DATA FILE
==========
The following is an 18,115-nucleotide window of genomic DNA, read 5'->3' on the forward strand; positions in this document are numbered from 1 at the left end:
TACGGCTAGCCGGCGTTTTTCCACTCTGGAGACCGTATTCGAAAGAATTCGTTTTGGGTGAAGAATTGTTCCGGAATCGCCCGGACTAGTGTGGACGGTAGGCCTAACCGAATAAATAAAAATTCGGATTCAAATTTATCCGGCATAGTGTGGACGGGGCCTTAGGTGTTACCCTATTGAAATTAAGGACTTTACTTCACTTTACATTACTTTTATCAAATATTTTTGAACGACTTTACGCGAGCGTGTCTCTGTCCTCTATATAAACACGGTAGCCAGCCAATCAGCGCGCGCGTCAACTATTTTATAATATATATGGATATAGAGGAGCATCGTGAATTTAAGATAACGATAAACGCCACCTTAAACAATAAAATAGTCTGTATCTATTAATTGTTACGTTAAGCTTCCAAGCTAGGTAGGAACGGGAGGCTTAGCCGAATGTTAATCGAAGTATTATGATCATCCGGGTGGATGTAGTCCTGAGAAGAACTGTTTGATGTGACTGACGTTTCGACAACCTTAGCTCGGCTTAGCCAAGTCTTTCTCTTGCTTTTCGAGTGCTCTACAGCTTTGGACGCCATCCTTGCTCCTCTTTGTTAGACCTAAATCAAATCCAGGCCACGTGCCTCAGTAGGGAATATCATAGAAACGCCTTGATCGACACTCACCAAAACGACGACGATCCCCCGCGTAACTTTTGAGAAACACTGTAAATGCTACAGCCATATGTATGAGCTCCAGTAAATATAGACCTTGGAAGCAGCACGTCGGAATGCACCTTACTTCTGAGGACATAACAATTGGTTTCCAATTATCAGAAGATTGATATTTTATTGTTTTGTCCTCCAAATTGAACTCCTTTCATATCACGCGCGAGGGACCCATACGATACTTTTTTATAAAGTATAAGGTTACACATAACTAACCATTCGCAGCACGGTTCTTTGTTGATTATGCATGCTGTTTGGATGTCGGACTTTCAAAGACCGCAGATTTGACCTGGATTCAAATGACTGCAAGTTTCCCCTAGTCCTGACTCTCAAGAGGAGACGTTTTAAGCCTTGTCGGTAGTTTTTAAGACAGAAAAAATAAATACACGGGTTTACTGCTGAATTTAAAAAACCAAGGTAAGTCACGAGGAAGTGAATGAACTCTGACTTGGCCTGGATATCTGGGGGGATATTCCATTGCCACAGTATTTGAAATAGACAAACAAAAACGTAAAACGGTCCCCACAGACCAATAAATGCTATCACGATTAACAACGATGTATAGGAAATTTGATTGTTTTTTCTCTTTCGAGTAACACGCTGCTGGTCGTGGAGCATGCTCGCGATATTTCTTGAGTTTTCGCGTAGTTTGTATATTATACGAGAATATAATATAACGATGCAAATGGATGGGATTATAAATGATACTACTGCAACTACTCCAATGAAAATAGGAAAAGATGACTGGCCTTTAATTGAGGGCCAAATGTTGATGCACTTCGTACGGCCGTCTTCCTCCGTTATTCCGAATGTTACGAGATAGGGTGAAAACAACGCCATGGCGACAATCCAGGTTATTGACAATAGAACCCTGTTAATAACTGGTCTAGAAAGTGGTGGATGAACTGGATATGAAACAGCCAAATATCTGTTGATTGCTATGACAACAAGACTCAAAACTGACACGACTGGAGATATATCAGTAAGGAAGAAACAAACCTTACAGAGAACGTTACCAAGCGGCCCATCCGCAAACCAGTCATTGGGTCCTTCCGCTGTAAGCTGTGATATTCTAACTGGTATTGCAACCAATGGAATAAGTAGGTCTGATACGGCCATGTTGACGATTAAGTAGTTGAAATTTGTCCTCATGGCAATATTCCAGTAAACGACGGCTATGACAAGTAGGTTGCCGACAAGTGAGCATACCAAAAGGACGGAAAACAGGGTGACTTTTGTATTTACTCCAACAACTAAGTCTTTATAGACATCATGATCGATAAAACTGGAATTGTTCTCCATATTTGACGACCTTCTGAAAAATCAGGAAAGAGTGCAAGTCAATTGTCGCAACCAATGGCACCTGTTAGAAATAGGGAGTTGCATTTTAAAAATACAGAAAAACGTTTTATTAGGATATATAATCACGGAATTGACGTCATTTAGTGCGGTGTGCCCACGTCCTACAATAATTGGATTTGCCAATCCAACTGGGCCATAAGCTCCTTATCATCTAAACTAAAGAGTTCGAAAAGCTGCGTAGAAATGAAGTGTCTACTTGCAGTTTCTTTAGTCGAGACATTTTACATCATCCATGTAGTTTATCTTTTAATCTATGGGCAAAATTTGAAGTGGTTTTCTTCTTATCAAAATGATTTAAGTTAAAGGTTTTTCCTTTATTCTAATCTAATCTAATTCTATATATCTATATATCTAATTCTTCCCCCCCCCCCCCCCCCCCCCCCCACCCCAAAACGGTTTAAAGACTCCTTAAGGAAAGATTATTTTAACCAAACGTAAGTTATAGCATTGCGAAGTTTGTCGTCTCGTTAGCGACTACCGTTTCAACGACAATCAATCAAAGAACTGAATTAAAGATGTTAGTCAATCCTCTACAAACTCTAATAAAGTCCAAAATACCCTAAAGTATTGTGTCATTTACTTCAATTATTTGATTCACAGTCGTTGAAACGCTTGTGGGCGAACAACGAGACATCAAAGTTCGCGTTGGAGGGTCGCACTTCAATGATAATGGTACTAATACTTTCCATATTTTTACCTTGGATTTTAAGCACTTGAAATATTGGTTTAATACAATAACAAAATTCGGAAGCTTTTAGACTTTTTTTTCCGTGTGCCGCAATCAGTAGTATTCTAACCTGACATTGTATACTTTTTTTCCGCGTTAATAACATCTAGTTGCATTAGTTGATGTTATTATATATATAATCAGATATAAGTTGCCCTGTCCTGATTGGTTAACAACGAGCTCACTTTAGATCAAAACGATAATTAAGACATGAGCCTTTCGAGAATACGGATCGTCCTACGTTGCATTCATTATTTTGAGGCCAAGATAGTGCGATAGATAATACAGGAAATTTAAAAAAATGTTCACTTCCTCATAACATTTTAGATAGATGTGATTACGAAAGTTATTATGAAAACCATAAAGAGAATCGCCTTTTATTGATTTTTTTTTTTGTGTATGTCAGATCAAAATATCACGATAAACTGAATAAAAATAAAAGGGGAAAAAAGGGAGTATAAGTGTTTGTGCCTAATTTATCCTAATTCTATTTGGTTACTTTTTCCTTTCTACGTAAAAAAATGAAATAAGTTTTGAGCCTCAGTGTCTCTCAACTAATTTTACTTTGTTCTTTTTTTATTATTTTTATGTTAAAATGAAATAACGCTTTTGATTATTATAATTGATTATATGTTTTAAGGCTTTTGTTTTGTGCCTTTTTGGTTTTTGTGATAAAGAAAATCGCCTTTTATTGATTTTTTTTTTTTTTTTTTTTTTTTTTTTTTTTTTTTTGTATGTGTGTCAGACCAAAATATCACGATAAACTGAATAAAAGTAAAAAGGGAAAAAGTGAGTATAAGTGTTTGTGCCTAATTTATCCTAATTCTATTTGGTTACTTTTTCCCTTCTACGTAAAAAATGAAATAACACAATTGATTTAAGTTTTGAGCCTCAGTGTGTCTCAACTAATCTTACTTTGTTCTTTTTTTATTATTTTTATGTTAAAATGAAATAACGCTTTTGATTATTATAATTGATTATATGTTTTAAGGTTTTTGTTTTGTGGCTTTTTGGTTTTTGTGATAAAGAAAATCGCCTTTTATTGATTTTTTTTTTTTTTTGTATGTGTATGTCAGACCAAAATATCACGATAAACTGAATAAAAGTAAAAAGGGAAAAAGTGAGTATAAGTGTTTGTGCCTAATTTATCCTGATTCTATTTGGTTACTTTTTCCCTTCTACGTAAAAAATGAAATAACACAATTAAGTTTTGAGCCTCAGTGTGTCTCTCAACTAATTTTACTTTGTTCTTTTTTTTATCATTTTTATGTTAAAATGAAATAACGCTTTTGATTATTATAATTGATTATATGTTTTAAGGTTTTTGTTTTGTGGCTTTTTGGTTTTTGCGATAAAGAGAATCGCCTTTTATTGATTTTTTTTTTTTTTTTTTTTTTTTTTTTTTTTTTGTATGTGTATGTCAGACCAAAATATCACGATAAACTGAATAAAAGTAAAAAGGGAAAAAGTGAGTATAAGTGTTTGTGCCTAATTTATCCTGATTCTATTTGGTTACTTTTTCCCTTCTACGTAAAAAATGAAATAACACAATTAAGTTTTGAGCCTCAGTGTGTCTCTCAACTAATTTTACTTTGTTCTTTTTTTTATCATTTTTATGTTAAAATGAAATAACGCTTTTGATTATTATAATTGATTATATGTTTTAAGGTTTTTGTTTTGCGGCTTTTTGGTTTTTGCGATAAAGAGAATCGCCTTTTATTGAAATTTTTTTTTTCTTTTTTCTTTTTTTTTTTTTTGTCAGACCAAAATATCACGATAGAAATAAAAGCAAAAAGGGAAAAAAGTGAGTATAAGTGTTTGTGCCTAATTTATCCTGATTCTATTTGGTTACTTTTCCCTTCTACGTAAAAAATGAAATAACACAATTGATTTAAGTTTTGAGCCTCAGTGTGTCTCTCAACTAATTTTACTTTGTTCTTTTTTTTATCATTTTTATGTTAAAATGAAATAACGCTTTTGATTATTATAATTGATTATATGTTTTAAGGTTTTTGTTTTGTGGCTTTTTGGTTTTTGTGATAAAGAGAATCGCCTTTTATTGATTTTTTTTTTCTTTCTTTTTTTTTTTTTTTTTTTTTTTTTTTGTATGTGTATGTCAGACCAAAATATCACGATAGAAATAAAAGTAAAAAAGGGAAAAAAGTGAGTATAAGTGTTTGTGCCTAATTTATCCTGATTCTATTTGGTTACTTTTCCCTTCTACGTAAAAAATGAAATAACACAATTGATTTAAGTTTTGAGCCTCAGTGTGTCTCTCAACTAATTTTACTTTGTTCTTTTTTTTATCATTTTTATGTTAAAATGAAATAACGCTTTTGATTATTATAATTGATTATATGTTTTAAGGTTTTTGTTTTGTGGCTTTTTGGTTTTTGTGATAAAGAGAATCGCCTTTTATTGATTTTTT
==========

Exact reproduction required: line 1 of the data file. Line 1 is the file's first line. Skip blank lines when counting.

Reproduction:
The following is an 18,115-nucleotide window of genomic DNA, read 5'->3' on the forward strand; positions in this document are numbered from 1 at the left end: